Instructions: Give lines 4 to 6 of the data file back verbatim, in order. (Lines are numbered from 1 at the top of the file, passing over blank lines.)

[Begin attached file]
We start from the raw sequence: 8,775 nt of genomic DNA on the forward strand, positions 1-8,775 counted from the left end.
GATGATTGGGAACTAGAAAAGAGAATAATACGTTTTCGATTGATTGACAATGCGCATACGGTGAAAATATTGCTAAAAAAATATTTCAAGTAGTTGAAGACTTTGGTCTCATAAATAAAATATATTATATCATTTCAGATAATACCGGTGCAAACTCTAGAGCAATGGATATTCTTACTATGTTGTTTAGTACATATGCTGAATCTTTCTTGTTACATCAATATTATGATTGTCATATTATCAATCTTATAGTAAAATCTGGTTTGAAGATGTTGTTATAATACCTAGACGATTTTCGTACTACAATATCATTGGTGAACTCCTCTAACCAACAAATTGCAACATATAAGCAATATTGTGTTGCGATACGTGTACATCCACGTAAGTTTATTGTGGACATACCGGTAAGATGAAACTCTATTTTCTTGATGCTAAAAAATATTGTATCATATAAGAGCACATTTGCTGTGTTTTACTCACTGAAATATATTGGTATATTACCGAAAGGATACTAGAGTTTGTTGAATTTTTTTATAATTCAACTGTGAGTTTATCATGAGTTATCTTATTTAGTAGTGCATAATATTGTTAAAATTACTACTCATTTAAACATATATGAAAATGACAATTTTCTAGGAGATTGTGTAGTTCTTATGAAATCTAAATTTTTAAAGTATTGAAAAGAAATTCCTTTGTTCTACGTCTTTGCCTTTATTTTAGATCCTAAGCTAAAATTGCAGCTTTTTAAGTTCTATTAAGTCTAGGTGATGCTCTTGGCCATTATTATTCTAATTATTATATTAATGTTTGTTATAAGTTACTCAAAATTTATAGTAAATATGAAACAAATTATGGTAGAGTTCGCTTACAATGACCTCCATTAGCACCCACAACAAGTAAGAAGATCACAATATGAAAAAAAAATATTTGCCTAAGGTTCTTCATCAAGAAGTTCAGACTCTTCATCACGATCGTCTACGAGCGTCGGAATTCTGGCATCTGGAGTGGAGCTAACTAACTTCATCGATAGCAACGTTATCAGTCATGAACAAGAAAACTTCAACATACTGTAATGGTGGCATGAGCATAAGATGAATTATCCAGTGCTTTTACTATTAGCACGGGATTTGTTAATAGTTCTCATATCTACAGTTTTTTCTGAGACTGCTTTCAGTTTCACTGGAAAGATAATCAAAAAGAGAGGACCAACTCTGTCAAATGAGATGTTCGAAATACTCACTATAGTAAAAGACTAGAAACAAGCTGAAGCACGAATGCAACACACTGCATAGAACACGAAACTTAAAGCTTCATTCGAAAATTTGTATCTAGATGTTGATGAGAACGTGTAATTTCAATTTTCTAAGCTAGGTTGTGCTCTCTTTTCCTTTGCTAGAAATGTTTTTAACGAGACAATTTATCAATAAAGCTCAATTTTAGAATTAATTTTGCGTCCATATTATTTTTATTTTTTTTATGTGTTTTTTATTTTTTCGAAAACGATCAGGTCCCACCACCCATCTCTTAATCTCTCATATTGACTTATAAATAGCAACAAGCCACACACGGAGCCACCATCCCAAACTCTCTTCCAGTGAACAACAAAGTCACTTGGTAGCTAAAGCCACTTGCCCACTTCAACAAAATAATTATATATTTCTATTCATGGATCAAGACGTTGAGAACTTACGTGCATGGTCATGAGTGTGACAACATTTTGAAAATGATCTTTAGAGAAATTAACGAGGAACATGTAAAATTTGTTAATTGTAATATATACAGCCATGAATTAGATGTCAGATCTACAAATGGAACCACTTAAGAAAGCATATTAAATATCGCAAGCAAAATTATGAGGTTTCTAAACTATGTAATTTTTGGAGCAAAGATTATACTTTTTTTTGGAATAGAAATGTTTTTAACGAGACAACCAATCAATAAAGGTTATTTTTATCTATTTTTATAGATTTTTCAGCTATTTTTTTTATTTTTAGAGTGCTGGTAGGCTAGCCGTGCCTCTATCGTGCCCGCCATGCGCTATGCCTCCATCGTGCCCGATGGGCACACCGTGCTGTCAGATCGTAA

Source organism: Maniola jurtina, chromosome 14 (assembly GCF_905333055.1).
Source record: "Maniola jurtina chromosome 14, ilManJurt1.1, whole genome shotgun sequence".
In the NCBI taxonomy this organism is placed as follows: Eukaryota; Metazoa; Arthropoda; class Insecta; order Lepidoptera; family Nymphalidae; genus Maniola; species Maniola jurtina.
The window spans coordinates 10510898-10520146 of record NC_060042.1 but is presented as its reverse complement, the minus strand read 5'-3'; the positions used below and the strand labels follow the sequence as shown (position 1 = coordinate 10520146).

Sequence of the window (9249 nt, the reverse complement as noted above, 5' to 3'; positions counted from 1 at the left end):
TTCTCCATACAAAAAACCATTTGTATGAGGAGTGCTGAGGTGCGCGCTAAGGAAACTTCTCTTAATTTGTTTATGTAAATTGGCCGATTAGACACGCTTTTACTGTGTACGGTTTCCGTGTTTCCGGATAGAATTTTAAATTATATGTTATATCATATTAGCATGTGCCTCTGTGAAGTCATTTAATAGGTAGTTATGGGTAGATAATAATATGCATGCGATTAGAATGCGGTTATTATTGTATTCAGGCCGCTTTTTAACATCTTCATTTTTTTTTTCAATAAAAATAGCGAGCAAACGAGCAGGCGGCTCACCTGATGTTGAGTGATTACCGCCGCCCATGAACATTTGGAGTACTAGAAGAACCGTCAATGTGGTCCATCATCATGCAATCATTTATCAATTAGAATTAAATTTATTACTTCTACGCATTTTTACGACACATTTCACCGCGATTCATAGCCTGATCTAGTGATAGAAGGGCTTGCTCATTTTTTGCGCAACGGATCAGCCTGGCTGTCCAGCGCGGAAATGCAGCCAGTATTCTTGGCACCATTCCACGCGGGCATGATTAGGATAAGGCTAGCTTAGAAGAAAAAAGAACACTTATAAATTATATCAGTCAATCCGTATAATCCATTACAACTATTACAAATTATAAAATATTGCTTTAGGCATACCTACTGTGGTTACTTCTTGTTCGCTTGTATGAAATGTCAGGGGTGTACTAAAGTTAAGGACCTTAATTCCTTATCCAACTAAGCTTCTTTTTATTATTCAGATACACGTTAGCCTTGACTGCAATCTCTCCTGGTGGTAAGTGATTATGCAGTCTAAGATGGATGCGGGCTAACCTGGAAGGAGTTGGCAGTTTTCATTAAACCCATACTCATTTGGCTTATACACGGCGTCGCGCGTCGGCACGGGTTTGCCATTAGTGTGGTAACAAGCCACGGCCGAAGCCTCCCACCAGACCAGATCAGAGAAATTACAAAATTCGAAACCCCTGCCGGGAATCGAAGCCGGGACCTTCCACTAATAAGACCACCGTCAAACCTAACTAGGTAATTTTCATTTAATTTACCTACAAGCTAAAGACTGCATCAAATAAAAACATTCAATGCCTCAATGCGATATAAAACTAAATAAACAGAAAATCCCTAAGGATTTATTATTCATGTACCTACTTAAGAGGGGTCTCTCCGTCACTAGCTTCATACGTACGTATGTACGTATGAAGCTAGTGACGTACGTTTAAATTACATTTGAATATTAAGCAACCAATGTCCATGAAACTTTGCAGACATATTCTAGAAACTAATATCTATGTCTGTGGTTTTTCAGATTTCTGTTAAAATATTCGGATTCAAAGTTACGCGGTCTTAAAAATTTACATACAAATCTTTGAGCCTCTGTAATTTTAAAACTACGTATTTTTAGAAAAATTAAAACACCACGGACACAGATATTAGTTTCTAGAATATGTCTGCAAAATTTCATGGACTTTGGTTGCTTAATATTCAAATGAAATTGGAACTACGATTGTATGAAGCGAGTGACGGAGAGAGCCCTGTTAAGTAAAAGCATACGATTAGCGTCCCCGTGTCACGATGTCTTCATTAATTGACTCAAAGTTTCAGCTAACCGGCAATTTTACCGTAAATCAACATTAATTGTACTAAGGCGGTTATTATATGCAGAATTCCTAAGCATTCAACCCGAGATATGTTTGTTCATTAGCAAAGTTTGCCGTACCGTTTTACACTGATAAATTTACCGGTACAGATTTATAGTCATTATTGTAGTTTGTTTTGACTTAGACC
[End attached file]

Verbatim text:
Source record: "Maniola jurtina chromosome 14, ilManJurt1.1, whole genome shotgun sequence".
In the NCBI taxonomy this organism is placed as follows: Eukaryota; Metazoa; Arthropoda; class Insecta; order Lepidoptera; family Nymphalidae; genus Maniola; species Maniola jurtina.
The window spans coordinates 10510898-10520146 of record NC_060042.1 but is presented as its reverse complement, the minus strand read 5'-3'; the positions used below and the strand labels follow the sequence as shown (position 1 = coordinate 10520146).